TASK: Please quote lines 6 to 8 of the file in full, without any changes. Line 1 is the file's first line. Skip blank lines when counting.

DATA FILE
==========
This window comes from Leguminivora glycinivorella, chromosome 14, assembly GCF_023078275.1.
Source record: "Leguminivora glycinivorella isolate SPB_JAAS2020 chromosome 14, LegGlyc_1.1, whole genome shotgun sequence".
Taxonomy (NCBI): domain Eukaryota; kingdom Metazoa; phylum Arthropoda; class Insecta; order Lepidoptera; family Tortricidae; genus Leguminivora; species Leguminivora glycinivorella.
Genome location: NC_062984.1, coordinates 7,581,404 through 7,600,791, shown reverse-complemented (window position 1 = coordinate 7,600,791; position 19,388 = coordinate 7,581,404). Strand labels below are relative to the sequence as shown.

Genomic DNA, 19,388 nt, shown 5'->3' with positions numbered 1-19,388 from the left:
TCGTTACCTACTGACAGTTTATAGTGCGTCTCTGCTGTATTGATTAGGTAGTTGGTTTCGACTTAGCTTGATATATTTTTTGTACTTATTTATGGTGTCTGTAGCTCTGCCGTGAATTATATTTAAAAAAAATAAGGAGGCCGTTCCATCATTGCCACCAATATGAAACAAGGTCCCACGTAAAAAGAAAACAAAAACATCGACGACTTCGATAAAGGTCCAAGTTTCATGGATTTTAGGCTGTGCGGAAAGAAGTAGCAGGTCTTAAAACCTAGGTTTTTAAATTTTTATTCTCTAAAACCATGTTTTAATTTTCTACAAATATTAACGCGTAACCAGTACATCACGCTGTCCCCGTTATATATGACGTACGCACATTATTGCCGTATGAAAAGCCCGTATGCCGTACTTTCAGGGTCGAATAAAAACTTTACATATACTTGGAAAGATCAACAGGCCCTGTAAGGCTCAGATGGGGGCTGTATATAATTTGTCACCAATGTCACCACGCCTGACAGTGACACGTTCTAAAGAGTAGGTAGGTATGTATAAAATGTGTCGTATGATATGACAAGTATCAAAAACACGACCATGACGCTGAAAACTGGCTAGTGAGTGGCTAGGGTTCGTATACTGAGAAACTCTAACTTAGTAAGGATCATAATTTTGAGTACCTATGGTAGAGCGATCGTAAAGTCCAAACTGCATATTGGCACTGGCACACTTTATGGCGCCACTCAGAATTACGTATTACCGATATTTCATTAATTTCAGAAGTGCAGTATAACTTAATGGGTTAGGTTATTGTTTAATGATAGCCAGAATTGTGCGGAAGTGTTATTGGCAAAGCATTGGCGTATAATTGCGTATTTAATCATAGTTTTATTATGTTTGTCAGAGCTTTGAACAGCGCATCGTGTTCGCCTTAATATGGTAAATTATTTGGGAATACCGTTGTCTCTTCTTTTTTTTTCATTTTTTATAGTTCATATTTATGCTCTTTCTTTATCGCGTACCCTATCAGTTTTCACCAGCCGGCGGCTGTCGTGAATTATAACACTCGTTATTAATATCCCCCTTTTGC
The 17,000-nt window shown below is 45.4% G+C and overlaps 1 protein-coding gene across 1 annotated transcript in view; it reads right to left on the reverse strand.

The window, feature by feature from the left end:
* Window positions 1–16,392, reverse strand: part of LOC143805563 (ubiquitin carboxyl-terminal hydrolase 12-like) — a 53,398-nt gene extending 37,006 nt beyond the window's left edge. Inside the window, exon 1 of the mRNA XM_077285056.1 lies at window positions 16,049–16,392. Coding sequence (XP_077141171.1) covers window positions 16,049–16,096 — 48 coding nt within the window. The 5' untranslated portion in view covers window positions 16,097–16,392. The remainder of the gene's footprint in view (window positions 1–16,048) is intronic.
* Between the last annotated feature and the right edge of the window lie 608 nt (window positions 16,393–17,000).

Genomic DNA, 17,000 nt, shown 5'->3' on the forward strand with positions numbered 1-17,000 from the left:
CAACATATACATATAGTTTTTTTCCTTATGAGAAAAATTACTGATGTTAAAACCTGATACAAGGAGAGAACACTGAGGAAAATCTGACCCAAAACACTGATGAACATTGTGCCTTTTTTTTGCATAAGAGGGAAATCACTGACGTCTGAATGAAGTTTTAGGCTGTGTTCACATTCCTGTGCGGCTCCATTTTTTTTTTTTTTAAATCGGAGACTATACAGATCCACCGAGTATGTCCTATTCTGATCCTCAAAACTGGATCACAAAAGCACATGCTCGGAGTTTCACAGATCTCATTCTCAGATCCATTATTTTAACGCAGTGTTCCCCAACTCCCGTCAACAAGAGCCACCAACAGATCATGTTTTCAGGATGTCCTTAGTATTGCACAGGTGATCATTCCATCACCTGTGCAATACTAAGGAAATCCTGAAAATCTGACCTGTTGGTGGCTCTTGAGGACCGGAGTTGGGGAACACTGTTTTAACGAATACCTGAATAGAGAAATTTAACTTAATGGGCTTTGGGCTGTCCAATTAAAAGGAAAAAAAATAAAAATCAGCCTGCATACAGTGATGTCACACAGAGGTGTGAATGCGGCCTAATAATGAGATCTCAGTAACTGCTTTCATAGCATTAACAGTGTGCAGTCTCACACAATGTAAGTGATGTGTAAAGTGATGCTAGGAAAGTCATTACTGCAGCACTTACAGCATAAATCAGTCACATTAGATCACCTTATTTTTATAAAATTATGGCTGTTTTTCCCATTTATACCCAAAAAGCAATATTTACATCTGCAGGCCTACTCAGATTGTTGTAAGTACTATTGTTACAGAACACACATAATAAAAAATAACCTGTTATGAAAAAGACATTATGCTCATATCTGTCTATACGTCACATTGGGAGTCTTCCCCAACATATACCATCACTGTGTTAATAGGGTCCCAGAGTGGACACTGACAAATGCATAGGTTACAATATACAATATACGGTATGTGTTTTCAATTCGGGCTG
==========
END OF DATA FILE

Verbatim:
TCGTTACCTACTGACAGTTTATAGTGCGTCTCTGCTGTATTGATTAGGTAGTTGGTTTCGACTTAGCTTGATATATTTTTTGTACTTATTTATGGTGTCTGTAGCTCTGCCGTGAATTATATTTAAAAAAAATAAGGAGGCCGTTCCATCATTGCCACCAATATGAAACAAGGTCCCACGTAAAAAGAAAACAAAAACATCGACGACTTCGATAAAGGTCCAAGTTTCATGGATTTTAGGCTGTGCGGAAAGAAGTAGCAGGTCTTAAAACCTAGGTTTTTAAATTTTTATTCTCTAAAACCATGTTTTAATTTTCTACAAATATTAACGCGTAACCAGTACATCACGCTGTCCCCGTTATATATGACGTACGCACATTATTGCCGTATGAAAAGCCCGTATGCCGTACTTTCAGGGTCGAATAAAAACTTTACATATACTTGGAAAGATCAACAGGCCCTGTAAGGCTCAGATGGGGGCTGTATATAATTTGTCACCAATGTCACCACGCCTGACAGTGACACGTTCTAAAGAGTAGGTAGGTATGTATAAAATGTGTCGTATGATATGACAAGTATCAAAAACACGACCATGACGCTGAAAACTGGCTAGTGAGTGGCTAGGGTTCGTATACTGAGAAACTCTAACTTAGTAAGGATCATAATTTTGAGTACCTATGGTAGAGCGATCGTAAAGTCCAAACTGCATATTGGCACTGGCACACTTTATGGCGCCACTCAGAATTACGTATTACCGATATTTCATTAATTTCAGAAGTGCAGTATAACTTAATGGGTTAGGTTATTGTTTAATGATAGCCAGAATTGTGCGGAAGTGTTATTGGCAAAGCATTGGCGTATAATTGCGTATTTAATCATAGTTTTATTATGTTTGTCAGAGCTTTGAACAGCGCATCGTGTTCGCCTTAATATGGTAAATTATTTGGGAATACCGTTGTCTCTTCTTTTTTTTTCATTTTTTATAGTTCATATTTATGCTCTTTCTTTATCGCGTACCCTATCAGTTTTCACCAGCCGGCGGCTGTCGTGAATTATAACACTCGTTATTAATATCCCCCTTTTGC
The 17,000-nt window shown below is 45.4% G+C and overlaps 1 protein-coding gene across 1 annotated transcript in view; it reads right to left on the reverse strand.

The window, feature by feature from the left end: